Intratumoural hypoxia is associated with aggressive and metastatic phenotypes with poor prognosis. The transcription factor HIF-1α is a key regulator of hypoxia-mediated gene expression that is documented to promote tumour growth and metastasis in a wide range of cancers. However its role in the development of thyroid carcinomas is relatively unknown. We have previously shown that HIF-1α is highly active in a range of thyroid cancer cell lines with highest activity observed in the more aggressive cell lines, 8505C and WRO. Furthermore, HIF-1α was not only regulated by hypoxia but by the oncogenic PI3-kinase and MAPK signalling pathways. Analysis of clinical thyroid carcinoma samples showed that the level of HIF-1α and the HIF-1-regulated gene carbonic-anhydrase-9 (CA-9) correlated with increased tumour aggressiveness.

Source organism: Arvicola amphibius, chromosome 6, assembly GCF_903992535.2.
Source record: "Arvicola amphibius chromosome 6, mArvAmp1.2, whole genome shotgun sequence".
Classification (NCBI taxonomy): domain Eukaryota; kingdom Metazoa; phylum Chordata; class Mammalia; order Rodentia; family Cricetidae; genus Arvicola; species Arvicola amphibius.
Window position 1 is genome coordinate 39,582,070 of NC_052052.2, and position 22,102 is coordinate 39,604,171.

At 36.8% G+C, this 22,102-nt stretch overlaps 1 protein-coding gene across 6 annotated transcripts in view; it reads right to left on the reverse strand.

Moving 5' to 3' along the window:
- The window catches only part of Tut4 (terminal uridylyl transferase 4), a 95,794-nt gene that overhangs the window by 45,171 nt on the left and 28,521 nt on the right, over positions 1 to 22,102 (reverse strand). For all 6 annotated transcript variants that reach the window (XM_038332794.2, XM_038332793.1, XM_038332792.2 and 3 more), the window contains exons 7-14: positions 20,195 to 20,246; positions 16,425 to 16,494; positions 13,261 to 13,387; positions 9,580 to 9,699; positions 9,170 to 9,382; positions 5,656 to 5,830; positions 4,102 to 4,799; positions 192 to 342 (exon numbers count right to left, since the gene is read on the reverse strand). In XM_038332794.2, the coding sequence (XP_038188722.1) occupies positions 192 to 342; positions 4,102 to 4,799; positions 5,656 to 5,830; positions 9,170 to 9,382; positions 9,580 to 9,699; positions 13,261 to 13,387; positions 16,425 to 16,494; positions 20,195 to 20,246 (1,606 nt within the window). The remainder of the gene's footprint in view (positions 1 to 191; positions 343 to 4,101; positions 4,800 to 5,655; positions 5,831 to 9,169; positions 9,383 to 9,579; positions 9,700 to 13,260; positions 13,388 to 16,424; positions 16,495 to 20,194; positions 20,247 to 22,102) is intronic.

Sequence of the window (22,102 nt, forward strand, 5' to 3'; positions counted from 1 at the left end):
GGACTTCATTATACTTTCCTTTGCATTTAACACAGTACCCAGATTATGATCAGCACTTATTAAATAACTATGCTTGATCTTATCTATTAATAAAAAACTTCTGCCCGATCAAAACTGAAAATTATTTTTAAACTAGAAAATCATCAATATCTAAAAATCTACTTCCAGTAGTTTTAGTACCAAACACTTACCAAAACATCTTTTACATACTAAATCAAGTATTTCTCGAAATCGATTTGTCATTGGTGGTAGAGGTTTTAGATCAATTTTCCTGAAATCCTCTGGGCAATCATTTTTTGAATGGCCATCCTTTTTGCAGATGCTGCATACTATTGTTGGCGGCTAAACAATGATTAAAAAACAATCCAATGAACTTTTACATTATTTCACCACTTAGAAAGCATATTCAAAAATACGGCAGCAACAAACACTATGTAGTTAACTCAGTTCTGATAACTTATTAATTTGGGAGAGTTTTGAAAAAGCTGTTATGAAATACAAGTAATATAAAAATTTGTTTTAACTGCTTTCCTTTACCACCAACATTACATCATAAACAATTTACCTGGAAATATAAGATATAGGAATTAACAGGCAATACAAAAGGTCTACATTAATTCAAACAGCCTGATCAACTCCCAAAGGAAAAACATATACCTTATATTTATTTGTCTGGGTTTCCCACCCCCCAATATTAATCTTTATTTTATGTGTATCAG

Here we aimed to determine whether this behaviour is important in the development of a metastatic phenotype in vivo.
In vitro cell migration assays revealed that the degree of migration was dependent on the level of oxygen tension and level of thyroid cancer aggressiveness. To determine the degree of metastasis in vivo, BcPAP, FTC133, WRO and 8505C cells were implanted sub-cutaneously on the back of CBA nude mice. Tumour growth rate was analysed and lung and tumour tissue excised. Ex vivo clonogenics of the lungs revealed that all cell lines were highly metastatic, with the most metastatic colonies present from the more aggressive 8505C and WRO-derived tumours. These tumours grew and established faster than FTC133 and BcPAP tumours and had the highest levels of HIF-1α and CA-9 expression.
Our data confirm that HIF-1α plays a key role in thyroid cancer cell migration and metastasis. Blocking HIF-1α by small molecules may be an important therapeutic target in the treatment of thyroid cancer, which will be explored in the metastatic tumour models described above.